Shrewsbury Violinist Joins 'Stigma-Free At Symphony Hall' Event

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SHREWSBURY, MA — New England-based Me2/ (“me, too”), a classical music organization created for musicians living with mental illnesses and the people who support them, will bring together 100 of its regional players for “Stigma-Free at Symphony Hall,” a concert for audience members with mental illnesses and their allies that is open to all. To be performed January 23, 2022 at Boston’s Symphony Hall, the concert marks Me2/’s tenth year and is free to all (reservations required here).

Founded in 2011 by Music Director and Conductor Ronald Braunstein, whose rising career as a world-class conductor was cut short due to the stigma surrounding his bipolar disorder diagnosis, Me2/ gives regional musicians of all abilities a creative home and presents concerts of high-quality music throughout New England. Me2/ performances weave classical music with personal stories from musicians and lively Q&A sessions.

Executive Director Caroline Whiddon says half of Me2/’s musicians live with a diagnosis — bipolar disorder, schizophrenia, OCD, trauma, depression, addiction or anxiety. “From a social justice and inclusion standpoint,” she says, “it’s powerful for audience members to be free of traditional expectations at a classical music concert, and to see people like themselves on stage.”

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Whiddon says the group works to create stigma-free zones in its own rehearsals, backstage, and at other gatherings, so offering the same for audience members was a natural step. She notes some people living with mental illnesses such as bipolar disorder, PTSD or addiction may have anxiety about the expectations around attending classical music performances.

“We plan to make everyone comfortable at this performance by taking the pressure off the experience of attending a concert,” Whiddon says. “Our philosophy is ‘come any way you can,’ ‘be who you are’ and ‘do what you need to do while you’re here.'”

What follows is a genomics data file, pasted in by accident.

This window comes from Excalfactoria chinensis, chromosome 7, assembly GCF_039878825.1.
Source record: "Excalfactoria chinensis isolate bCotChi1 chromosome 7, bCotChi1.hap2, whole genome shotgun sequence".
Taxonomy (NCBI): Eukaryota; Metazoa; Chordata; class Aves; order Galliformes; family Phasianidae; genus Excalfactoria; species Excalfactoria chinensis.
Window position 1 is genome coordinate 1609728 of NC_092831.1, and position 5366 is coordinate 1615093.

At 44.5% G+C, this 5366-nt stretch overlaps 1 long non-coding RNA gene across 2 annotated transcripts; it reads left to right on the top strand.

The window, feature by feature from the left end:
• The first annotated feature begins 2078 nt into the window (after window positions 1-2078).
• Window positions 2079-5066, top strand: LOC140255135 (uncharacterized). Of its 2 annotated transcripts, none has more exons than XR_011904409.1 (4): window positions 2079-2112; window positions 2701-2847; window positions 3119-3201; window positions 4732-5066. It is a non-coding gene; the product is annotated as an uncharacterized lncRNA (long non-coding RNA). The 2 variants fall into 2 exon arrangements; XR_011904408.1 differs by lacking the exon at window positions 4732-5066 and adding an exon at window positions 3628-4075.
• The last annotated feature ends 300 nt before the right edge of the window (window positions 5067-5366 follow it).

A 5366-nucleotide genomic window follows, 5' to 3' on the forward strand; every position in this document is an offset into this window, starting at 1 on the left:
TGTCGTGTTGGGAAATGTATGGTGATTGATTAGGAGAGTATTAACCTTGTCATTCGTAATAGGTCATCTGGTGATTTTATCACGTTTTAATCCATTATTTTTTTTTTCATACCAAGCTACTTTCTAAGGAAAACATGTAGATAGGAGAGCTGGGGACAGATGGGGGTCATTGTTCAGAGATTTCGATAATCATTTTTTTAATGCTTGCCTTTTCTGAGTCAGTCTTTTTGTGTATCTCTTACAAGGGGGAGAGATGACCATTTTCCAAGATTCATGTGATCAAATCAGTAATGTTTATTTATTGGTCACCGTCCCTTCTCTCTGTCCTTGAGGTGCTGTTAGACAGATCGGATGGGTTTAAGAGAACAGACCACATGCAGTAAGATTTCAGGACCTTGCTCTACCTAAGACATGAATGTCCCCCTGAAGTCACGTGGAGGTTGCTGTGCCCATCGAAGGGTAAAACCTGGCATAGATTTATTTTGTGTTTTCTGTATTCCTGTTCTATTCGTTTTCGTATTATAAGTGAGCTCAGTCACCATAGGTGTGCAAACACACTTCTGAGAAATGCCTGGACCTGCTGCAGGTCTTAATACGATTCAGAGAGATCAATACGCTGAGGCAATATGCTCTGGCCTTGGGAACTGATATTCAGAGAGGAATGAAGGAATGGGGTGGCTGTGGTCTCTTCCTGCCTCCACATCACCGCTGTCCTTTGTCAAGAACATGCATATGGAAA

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Among the accommodations planned for the performance: ushers, volunteers and audience service staff at Symphony Hall will assist people to move about the Hall if staying seated becomes uncomfortable for them. Quiet locations will be designated throughout the facility for visitors who need a break from the music or the crowd. For audience members needing advance preparation, Me2/ will provide social narrative materials a few days before the event.

Me2/ and Symphony Hall are committed to full physical accessibility too. Accessible seating and assistive listening devices are available on site. Information about large print and Braille programs will be sent to ticket holders in advance. Service animals are welcomed in Symphony Hall.

Me2/ operates several performing ensembles, including orchestras in Boston, Burlington, Vt., Manchester, N.H., and Portland, Maine, and a Boston-based flute choir. Each group will rehearse for the January concert separately; the ensembles will meet in Boston the day before the show for a full-group rehearsal with Braunstein. The performance will include music by Grieg, Yousufi, Rossini, Berlioz, Elgar and Beethoven, and Shrewsbury violinist Emily Plunkett will be among the players.

“We are a large collection of musicians who range greatly in age and ability,” Braunstein says. “I can’t wait to see what happens when we converge at Symphony Hall to play those first few notes. I expect it will be electrifying for us and for our audiences.”


Me2/ received national attention over the past two years, as a documentary about their work (“Orchestrating Change” by Margie Friedman and Barbara Multer-Wellin) premiered on public television stations across the country. The film tracked Braunstein’s journey from rising classical music star to industry outsider after a diagnosis of bipolar disorder. He has become a high-profile advocate for mental health and a mentor for musicians around the country. Braunstein and Whiddon, who are married, spoke frequently about the film in 2020 and 2021, a time when national focus on the importance of mental health support was paramount.


“Stigma-Free at Symphony Hall” is free. RSVPs are required at This concert follows Symphony Hall COVID safety protocols: vaccination proof and a matching ID is required for all attendees. Seating is general admission.


“Stigma-Free at Symphony Hall” is sponsored by McLean Hospital. It is supported by partner organizations Boston Symphony Orchestra, Mass Cultural Council, Austen Riggs Center, the Depression & Bipolar Support Alliance of Boston, and Massachusetts Association for Mental Health.

This information was submitted to Shrewsbury Patch as a press release

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